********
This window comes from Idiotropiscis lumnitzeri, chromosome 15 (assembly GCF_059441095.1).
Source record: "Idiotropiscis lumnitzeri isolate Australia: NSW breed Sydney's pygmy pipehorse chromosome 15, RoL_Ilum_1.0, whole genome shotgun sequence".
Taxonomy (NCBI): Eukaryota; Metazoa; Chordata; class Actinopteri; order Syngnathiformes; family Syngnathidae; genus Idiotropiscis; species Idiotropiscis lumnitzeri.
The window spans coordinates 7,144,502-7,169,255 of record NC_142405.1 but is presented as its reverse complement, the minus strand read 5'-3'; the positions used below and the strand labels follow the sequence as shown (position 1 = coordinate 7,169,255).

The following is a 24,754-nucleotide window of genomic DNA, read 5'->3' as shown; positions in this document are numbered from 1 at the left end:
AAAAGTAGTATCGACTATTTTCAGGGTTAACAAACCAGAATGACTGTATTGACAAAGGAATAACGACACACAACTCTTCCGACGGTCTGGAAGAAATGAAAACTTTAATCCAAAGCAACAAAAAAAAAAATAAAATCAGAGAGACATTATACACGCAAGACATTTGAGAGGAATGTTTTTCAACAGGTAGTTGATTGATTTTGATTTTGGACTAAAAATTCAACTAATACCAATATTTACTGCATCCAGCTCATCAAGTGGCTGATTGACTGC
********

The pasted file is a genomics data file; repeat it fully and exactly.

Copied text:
This window comes from Idiotropiscis lumnitzeri, chromosome 15 (assembly GCF_059441095.1).
Source record: "Idiotropiscis lumnitzeri isolate Australia: NSW breed Sydney's pygmy pipehorse chromosome 15, RoL_Ilum_1.0, whole genome shotgun sequence".
Taxonomy (NCBI): Eukaryota; Metazoa; Chordata; class Actinopteri; order Syngnathiformes; family Syngnathidae; genus Idiotropiscis; species Idiotropiscis lumnitzeri.
The window spans coordinates 7,144,502-7,169,255 of record NC_142405.1 but is presented as its reverse complement, the minus strand read 5'-3'; the positions used below and the strand labels follow the sequence as shown (position 1 = coordinate 7,169,255).

The following is a 24,754-nucleotide window of genomic DNA, read 5'->3' as shown; positions in this document are numbered from 1 at the left end:
AAAAGTAGTATCGACTATTTTCAGGGTTAACAAACCAGAATGACTGTATTGACAAAGGAATAACGACACACAACTCTTCCGACGGTCTGGAAGAAATGAAAACTTTAATCCAAAGCAACAAAAAAAAAAATAAAATCAGAGAGACATTATACACGCAAGACATTTGAGAGGAATGTTTTTCAACAGGTAGTTGATTGATTTTGATTTTGGACTAAAAATTCAACTAATACCAATATTTACTGCATCCAGCTCATCAAGTGGCTGATTGACTGC